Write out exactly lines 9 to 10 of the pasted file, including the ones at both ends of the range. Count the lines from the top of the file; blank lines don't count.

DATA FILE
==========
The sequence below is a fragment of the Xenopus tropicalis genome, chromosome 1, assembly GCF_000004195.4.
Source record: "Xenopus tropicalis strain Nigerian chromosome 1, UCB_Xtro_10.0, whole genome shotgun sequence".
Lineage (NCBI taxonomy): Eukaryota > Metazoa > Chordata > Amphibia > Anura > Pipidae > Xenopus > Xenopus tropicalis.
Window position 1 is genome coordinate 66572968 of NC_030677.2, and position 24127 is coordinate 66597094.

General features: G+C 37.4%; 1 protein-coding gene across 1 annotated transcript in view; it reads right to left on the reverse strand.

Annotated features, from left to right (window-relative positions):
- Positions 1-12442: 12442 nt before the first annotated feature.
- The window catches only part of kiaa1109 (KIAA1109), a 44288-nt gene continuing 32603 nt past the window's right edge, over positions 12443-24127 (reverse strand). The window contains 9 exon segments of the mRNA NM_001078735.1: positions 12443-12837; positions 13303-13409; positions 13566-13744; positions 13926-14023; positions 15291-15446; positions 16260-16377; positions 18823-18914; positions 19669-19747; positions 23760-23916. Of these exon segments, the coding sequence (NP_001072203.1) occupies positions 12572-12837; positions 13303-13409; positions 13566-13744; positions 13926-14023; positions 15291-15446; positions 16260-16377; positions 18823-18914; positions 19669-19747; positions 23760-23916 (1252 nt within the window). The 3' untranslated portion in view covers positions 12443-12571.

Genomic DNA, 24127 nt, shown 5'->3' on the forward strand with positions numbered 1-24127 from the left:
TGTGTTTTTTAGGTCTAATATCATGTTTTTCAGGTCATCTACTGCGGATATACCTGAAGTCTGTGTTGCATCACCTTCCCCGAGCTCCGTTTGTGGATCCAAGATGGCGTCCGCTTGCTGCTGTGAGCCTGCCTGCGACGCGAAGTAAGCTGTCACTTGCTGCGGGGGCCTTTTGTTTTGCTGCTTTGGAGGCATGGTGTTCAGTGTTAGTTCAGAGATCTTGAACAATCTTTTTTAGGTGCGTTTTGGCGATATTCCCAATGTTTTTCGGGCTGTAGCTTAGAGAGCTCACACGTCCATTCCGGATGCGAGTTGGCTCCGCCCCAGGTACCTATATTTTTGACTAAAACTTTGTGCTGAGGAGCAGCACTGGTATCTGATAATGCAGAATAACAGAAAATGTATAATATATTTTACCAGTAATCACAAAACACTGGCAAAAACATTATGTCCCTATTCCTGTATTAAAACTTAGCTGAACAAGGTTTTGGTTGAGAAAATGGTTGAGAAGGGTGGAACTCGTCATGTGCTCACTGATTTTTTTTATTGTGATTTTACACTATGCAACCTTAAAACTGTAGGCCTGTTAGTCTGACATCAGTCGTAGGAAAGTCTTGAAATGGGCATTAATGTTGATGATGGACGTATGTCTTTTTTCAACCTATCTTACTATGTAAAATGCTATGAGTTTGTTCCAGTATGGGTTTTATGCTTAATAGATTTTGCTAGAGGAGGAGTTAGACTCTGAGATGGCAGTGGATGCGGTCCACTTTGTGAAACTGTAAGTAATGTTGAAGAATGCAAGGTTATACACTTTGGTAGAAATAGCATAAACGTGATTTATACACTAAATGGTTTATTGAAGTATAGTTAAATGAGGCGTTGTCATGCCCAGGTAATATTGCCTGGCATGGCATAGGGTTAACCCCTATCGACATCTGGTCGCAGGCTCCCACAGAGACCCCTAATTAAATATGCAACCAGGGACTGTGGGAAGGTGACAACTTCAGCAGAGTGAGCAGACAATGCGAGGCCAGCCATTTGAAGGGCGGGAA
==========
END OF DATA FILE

Genomic DNA, 24127 nt, shown 5'->3' on the forward strand with positions numbered 1-24127 from the left:
TGTGTTTTTTAGGTCTAATATCATGTTTTTCAGGTCATCTACTGCGGATATACCTGAAGTCTGTGTTGCATCACCTTCCCCGAGCTCCGTTTGTGGATCCAAGATGGCGTCCGCTTGCTGCTGTGAGCCTGCCTGCGACGCGAAGTAAGCTGTCACTTGCTGCGGGGGCCTTTTGTTTTGCTGCTTTGGAGGCATGGTGTTCAGTGTTAGTTCAGAGATCTTGAACAATCTTTTTTAGGTGCGTTTTGGCGATATTCCCAATGTTTTTCGGGCTGTAGCTTAGAGAGCTCACACGTCCATTCCGGATGCGAGTTGGCTCCGCCCCAGGTACCTATATTTTTGACTAAAACTTTGTGCTGAGGAGCAGCACTGGTATCTGATAATGCAGAATAACAGAAAATGTATAATATATTTTACCAGTAATCACAAAACACTGGCAAAAACATTATGTCCCTATTCCTGTATTAAAACTTAGCTGAACAAGGTTTTGGTTGAGAAAATGGTTGAGAAGGGTGGAACTCGTCATGTGCTCACTGATTTTTTTTATTGTGATTTTACACTATGCAACCTTAAAACTGTAGGCCTGTTAGTCTGACATCAGTCGTAGGAAAGTCTTGAAATGGGCATTAATGTTGATGATGGACGTATGTCTTTTTTCAACCTATCTTACTATGTAAAATGCTATGAGTTTGTTCCAGTATGGGTTTTATGCTTAATAGATTTTGCTAGAGGAGGAGTTAGACTCTGAGATGGCAGTGGATGCGGTCCACTTTGTGAAACTGTAAGTAATGTTGAAGAATGCAAGGTTATACACTTTGGTAGAAATAGCATAAACGTGATTTATACACTAAATGGTTTATTGAAGTATAGTTAAATGAGGCGTTGTCATGCCCAGGTAATATTGCCTGGCATGGCATAGGGTTAACCCCTATCGACATCTGGTCGCAGGCTCCCACAGAGACCCCTAATTAAATATGCAACCAGGGACTGTGGGAAGGTGACAACTTCAGCAGAGTGAGCAGACAATGCGAGGCCAGCCATTTGAAGGGCGGGAA